Green corridor on 14-th line is an investigation of the former railway of Sofia – the capital of Bulgaria, and a proposal for integrating the trace into the city and further looking into a specific neighborhood, analyzing the territories there, the shift of the ownership of land and future potentials for integrating all of the interventions into a system, connected by the line.
What prompted the project?
The initial stimulus was investigating the development of Sofia – it is a city constructed by many different layers of cultures, building styles and historical imprints, which overlap and enrichen the city. This is providing a big front for research and resulting in many interesting topics to continue focusing on. In the end, it is fascinating how this diversity of different intentions, plans, and visions for Sofia are all resulting in a symbiotic system.
How instrumental was the map as tool to combine and and map data important for the development of the project?
Mapping the urban data was an important part of the whole process. In one hand it is a tool that allows to visualize and reveal processes in the city that could be sensed, but not perceived fully without the pragmatism of the map. Zooming out of the human perspective, it reveals how cities have become organisms by their own, complex systems, where each individual act is following the tendencies of the whole. Through gathering information and visualizing it, patterns of inhabiting, dynamic processes, relations of units and movements are revealed, how systems with different directions overlap and the more complex the system, the more layers are there to be studied. Visualizing, in the end, becomes a tool of research.
What is your take on the hyper realistic render?
Rendering is becoming a forceful tool, taking a big part in the architecture field today. Depending on the intention for the project – if it is thought as an experiment, a paper project, rendering gives an opportunity to simulate actual physical qualities to a virtual and non-material environment. In the end, the final image should reveal the atmosphere we are imagining for the space, which could also be achieved with a more abstract way of representation.
What is your take on colour? What defined the use of a monochromatic palette?
Colour is a field which I would like to study more, in relation to materials, objects, and form. It should be integrated into the whole structure and not added later as an addition or finishing, because of its ability to strike us immediately. Now we can find a lot of elements in branding, architecture or public space, demanding for our attention through the use of color. This creates disorder and also lack of harmony. But color is also deeply rooted in our perception, it has a direct connection to rhythm, light, shape. I find, for example, Kandinsky’s color theory very interesting, it provides a field for observation – how we can assume qualities such as “noisy” to very color-polluted environments, we as well assign compositional terms similarly to painting, music, sculpture, and architecture. This dialogue between fields is what is making the experience full and enrichened.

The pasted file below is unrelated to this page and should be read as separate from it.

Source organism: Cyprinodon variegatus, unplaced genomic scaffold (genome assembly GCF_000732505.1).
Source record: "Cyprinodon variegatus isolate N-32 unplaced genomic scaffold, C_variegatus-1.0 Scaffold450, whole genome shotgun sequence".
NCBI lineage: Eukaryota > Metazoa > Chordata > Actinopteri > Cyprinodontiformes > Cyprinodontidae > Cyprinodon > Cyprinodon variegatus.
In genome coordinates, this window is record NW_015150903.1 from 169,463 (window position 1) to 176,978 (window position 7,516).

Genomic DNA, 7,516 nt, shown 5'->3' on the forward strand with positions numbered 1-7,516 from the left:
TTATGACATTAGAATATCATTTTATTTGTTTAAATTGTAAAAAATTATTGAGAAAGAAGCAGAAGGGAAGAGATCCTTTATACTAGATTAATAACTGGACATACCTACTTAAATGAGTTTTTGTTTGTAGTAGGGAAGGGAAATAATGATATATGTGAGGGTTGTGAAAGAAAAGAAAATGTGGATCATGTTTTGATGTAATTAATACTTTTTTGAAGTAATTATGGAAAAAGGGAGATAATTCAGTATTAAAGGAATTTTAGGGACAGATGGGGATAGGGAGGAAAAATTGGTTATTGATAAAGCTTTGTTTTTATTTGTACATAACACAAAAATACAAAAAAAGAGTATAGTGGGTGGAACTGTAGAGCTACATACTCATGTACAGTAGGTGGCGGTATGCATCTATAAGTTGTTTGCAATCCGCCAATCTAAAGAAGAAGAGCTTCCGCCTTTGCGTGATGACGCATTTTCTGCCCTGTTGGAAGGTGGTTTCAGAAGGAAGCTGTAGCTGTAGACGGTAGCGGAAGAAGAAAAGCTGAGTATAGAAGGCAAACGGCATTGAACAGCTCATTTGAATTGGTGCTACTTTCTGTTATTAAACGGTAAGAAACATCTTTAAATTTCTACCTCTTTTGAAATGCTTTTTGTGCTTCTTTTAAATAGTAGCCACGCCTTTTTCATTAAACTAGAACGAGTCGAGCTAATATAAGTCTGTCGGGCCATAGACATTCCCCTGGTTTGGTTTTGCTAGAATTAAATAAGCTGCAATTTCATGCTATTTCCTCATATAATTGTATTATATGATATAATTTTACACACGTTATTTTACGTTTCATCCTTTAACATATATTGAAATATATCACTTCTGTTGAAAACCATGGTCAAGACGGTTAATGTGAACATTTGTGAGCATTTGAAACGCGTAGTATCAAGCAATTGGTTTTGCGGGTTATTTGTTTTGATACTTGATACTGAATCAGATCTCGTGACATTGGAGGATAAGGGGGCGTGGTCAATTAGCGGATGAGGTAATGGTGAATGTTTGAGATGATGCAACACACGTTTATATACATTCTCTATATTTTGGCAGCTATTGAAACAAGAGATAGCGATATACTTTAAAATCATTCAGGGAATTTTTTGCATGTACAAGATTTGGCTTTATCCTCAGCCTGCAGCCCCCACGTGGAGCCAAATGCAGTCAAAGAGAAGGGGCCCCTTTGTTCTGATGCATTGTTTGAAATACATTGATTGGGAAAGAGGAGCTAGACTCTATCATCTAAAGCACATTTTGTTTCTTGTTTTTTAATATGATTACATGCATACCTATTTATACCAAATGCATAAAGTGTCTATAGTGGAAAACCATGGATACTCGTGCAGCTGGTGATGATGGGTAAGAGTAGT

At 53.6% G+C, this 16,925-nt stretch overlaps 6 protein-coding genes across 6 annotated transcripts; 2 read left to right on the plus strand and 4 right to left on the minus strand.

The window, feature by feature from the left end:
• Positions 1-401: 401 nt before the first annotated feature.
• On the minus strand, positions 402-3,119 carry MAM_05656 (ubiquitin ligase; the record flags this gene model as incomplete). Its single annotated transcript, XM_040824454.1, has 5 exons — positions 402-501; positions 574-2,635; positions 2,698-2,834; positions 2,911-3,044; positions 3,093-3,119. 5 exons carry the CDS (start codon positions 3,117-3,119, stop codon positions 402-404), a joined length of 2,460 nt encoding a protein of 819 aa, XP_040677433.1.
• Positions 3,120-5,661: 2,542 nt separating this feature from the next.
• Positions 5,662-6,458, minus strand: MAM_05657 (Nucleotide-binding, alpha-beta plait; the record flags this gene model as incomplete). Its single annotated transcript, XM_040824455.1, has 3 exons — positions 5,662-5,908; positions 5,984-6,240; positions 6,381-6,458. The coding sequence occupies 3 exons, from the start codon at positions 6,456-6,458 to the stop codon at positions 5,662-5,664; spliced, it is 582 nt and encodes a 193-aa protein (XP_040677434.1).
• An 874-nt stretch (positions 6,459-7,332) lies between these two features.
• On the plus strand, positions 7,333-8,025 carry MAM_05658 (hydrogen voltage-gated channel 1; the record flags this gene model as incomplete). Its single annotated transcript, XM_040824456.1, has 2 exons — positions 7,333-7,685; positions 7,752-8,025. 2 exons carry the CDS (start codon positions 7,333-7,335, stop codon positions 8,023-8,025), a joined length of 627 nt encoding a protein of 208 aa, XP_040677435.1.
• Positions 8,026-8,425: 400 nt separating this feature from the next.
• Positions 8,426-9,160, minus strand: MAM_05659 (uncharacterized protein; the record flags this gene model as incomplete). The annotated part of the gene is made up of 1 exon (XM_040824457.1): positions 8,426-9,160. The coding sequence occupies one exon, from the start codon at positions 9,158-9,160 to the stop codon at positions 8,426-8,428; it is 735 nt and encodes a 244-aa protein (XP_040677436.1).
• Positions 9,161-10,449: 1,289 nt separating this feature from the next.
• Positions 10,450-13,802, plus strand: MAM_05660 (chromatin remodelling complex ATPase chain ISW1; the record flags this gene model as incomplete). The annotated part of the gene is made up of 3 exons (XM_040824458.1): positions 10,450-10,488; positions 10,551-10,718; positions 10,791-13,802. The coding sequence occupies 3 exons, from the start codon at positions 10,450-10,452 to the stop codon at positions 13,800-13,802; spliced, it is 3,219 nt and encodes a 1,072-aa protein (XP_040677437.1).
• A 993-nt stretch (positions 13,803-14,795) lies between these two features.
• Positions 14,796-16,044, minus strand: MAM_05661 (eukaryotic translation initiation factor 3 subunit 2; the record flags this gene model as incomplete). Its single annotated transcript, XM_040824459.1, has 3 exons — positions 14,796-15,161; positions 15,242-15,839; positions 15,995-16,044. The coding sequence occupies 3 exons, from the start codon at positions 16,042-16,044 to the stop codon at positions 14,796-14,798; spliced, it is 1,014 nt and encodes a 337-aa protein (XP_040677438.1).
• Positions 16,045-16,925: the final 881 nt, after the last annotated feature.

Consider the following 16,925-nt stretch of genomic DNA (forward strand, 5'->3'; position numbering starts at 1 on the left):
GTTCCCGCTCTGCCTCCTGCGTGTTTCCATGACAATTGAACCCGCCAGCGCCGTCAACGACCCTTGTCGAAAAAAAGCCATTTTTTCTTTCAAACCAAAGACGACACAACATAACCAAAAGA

Through less color in the images, I find it easier to reveal the “naked” qualities of the architecture – such as light, empty space, material. It also provides more space for imagination, there is no distraction in focusing on the details.
What was the kind of atmosphere intended in the views? How was this achieved?
I was striving for an architecture which provides a background and outlines the qualities of the nature – either it is the shadow imprint of a tree, which changes with the time of the day, or framing the movements of clouds, different plans in the views, how light is “playing” with surfaces – sometimes it gets through and some places are darker.
How important are the silhouettes in your images, how do they inform the architecture?
The silhouettes are what brings a cinematographic quality in the images, they help to create a small scenario about how these spaces could be inhabited.
If you had to reveal the project through a single drawing what would this be?
Ralitsa Timeva, born in 1993 in Sofia, Bulgaria, graduated from the University of Architecture, Civil Engineering and Geodesy in Sofia, where she completed her master degree in History and Theory of Architecture.
During her studies, she took part in Erasmus exchange program, where she joined a course of Urban Design at the University of Malta.
Currently, she is collaborating with an architectural office, located in Porto, Portugal.